motions. II. STANDARD OF REVIEW. A. Motion for Summary Judgment
Summary judgment shall be granted when "the pleadings, the discovery and disclosure materials on file, and any affidavits show that there is no genuine issue as to any material fact and that the movant is entitled to judgment as a matter of law." Fed. R. Civ. P. 56(c). One of the principal purposes of
summary judgment is to identify and dispose of factually unsupported claims and defenses. U.S. 317, 323-24, (1986). Celotex Corp. v. Catrett, 477
Accordingly, "[o]nly admissible
evidence may be considered in deciding a motion for summary judgment." Miller v. Glenn Miller Prods., Inc., 454 F.3d 975, A moving party has both the initial burden
988 (9th Cir. 2006).
of production and the ultimate burden of persuasion on a motion for summary judgment. Nissan Fire & Marine Ins. Co. v. Fritz The burden initially
Cos., 210 F.3d 1099, 1102 (9th Cir. 2000).
falls on the moving party to identify for the court "those portions of the materials on file that it believes demonstrate the absence of any genuine issue of material fact." T.W. Elec.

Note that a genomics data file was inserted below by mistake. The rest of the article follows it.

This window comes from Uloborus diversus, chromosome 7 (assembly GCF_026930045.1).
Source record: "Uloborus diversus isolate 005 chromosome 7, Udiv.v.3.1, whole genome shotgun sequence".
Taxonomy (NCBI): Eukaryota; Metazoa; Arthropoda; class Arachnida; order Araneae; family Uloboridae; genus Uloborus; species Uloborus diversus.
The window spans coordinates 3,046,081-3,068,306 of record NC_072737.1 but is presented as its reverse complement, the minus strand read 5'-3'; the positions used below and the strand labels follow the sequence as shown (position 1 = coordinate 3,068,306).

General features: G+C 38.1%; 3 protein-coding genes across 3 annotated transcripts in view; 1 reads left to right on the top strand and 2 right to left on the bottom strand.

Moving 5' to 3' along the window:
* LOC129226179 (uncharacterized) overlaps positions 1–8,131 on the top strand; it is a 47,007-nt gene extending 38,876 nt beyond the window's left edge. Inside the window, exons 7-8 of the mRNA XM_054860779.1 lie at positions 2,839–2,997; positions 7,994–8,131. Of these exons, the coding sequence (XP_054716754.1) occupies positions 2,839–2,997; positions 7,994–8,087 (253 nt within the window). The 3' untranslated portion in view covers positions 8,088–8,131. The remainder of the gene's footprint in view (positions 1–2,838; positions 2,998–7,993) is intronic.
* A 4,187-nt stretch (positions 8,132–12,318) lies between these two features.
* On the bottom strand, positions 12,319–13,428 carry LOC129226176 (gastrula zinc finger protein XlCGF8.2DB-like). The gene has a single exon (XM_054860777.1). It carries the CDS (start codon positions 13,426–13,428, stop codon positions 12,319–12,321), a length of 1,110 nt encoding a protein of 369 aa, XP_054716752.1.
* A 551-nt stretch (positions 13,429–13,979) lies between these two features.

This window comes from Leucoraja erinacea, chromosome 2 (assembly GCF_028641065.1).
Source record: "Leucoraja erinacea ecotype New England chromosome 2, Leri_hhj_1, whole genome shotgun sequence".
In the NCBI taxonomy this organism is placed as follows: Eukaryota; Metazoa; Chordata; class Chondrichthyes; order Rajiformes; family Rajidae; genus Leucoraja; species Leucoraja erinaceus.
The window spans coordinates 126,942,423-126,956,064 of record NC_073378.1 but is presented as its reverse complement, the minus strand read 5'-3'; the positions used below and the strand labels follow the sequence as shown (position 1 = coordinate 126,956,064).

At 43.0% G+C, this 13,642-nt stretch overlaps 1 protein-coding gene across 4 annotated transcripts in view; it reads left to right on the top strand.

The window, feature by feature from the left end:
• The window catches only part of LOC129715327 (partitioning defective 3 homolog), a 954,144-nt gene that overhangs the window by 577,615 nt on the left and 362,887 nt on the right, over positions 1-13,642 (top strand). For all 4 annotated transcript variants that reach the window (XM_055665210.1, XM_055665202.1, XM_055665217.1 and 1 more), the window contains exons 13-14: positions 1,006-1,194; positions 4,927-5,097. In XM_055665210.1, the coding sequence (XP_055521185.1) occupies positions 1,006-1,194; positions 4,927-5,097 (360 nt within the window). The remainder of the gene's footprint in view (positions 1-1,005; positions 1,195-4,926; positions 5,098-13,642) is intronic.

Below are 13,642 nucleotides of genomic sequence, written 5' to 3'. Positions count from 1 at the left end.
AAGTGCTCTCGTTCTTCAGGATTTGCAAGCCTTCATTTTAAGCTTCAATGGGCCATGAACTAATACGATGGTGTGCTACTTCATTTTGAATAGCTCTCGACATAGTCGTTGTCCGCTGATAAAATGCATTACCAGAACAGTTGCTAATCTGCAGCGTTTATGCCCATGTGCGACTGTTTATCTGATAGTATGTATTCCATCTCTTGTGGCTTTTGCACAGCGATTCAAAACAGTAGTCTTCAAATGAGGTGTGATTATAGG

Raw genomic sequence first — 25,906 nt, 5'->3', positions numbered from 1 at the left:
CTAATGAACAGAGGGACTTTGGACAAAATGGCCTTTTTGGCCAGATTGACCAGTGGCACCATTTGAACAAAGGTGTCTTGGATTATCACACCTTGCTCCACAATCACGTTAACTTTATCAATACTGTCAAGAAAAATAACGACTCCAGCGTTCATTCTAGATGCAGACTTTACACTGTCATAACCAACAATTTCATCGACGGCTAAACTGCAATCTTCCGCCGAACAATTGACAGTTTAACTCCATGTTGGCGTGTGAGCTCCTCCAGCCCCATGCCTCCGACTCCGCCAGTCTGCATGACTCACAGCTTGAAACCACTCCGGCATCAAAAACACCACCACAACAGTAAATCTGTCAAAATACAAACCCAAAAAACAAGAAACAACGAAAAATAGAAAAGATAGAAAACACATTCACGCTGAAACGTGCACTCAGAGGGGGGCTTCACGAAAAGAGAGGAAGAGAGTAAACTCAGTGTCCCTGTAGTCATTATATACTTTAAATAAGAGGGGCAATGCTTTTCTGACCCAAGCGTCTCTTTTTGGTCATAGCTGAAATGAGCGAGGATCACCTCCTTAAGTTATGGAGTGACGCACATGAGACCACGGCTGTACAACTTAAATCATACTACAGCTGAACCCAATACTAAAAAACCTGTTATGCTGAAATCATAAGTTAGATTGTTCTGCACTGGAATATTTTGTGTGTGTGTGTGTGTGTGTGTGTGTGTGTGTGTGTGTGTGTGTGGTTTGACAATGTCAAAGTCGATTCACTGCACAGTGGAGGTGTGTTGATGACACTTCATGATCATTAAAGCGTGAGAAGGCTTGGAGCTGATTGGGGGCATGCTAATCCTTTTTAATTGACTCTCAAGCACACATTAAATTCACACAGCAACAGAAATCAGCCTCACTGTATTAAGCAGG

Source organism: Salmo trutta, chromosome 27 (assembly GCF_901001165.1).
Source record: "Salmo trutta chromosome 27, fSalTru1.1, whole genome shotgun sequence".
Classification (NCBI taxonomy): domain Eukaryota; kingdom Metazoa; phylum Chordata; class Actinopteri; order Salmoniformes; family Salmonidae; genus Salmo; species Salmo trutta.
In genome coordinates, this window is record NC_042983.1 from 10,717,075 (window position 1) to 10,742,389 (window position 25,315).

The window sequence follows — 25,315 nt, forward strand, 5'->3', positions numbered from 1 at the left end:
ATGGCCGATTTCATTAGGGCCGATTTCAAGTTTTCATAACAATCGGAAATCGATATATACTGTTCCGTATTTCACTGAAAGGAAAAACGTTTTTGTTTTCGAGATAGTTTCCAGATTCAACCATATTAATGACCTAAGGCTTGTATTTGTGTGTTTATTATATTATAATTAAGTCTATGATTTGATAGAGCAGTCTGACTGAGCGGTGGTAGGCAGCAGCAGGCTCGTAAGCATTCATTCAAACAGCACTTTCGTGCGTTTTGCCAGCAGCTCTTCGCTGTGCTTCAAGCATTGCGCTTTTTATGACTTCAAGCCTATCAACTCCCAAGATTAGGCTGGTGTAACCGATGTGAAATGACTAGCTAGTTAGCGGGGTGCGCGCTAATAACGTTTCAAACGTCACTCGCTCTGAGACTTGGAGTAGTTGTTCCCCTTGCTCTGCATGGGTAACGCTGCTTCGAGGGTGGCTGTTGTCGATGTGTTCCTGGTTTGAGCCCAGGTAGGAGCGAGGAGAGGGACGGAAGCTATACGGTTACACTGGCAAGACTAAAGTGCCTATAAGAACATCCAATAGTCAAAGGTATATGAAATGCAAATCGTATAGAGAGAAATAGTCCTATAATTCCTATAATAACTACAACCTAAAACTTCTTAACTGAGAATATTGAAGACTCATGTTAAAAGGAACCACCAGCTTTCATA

Serv., Inc. v. Pac. Elec. Contractors Ass'n, 809 F.2d 626, 630 (9th Cir. 1987) (citing Celotex Corp., 477 U.S. at 323); accord Miller, 454 F.3d at 987. "A fact is material if it could affect
the outcome of the suit under the governing substantive law." 2
Miller, 454 F.3d at 987. When the moving party meets its initial burden on a summary judgment motion, the "burden then shifts to the nonmoving party to establish, beyond the pleadings, that there is a genuine issue for trial." Miller, 454 F.3d at 987. This means that the
nonmoving party "must do more than simply show that there is some metaphysical doubt as to the material facts." Matsushita Elec.
Indus. Co. v. Zenith Radio Corp., 475 U.S. 574, 586 (1986) (footnote omitted). The nonmoving party "must set forth specific Porter
facts showing that there is a genuine issue for trial."1 v. Cal. Dep't of Corr., 419 F.3d 885, 891 (9th Cir. 2005)
(quoting Anderson v. Liberty Lobby, Inc., 477 U.S. 242, 256 (1986)). "A genuine dispute arises if the evidence is such that a reasonable jury could return a verdict for the nonmoving party." California v. Campbell, 319 F.3d 1161, 1166 (9th Cir. 2003). B. Motion to Dismiss